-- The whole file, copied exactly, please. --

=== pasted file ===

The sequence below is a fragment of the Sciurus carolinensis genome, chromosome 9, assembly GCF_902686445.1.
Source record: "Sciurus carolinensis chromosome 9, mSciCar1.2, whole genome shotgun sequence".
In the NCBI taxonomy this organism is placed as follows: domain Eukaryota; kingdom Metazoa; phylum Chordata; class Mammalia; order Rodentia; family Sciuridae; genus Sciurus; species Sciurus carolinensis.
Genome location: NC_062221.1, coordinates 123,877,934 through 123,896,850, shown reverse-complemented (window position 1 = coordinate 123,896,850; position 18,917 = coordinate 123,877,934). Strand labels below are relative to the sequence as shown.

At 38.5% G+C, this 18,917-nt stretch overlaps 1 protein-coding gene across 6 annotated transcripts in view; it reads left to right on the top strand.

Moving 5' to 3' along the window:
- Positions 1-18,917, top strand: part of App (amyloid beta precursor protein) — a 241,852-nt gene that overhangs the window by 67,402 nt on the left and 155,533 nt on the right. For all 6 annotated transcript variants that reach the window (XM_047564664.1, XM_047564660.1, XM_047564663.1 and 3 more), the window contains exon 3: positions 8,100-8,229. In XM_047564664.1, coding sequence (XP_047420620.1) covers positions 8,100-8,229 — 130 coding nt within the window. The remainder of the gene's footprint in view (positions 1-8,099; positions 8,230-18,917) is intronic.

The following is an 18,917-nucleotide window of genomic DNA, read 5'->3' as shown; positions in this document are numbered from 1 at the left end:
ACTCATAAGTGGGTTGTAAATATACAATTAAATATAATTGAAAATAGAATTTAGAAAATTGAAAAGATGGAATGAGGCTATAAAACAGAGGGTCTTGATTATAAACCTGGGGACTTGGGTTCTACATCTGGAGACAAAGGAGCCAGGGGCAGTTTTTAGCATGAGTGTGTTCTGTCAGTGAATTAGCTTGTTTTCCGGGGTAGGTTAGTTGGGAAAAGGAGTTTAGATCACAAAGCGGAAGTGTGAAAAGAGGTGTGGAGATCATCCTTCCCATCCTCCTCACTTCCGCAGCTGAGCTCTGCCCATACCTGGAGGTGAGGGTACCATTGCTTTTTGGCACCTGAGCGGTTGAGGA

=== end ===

The sequence below is a fragment of the Sciurus carolinensis genome, chromosome 9, assembly GCF_902686445.1.
Source record: "Sciurus carolinensis chromosome 9, mSciCar1.2, whole genome shotgun sequence".
In the NCBI taxonomy this organism is placed as follows: domain Eukaryota; kingdom Metazoa; phylum Chordata; class Mammalia; order Rodentia; family Sciuridae; genus Sciurus; species Sciurus carolinensis.
Genome location: NC_062221.1, coordinates 123,877,934 through 123,896,850, shown reverse-complemented (window position 1 = coordinate 123,896,850; position 18,917 = coordinate 123,877,934). Strand labels below are relative to the sequence as shown.

At 38.5% G+C, this 18,917-nt stretch overlaps 1 protein-coding gene across 6 annotated transcripts in view; it reads left to right on the top strand.

Moving 5' to 3' along the window:
- Positions 1-18,917, top strand: part of App (amyloid beta precursor protein) — a 241,852-nt gene that overhangs the window by 67,402 nt on the left and 155,533 nt on the right. For all 6 annotated transcript variants that reach the window (XM_047564664.1, XM_047564660.1, XM_047564663.1 and 3 more), the window contains exon 3: positions 8,100-8,229. In XM_047564664.1, coding sequence (XP_047420620.1) covers positions 8,100-8,229 — 130 coding nt within the window. The remainder of the gene's footprint in view (positions 1-8,099; positions 8,230-18,917) is intronic.

The following is an 18,917-nucleotide window of genomic DNA, read 5'->3' as shown; positions in this document are numbered from 1 at the left end:
ACTCATAAGTGGGTTGTAAATATACAATTAAATATAATTGAAAATAGAATTTAGAAAATTGAAAAGATGGAATGAGGCTATAAAACAGAGGGTCTTGATTATAAACCTGGGGACTTGGGTTCTACATCTGGAGACAAAGGAGCCAGGGGCAGTTTTTAGCATGAGTGTGTTCTGTCAGTGAATTAGCTTGTTTTCCGGGGTAGGTTAGTTGGGAAAAGGAGTTTAGATCACAAAGCGGAAGTGTGAAAAGAGGTGTGGAGATCATCCTTCCCATCCTCCTCACTTCCGCAGCTGAGCTCTGCCCATACCTGGAGGTGAGGGTACCATTGCTTTTTGGCACCTGAGCGGTTGAGGA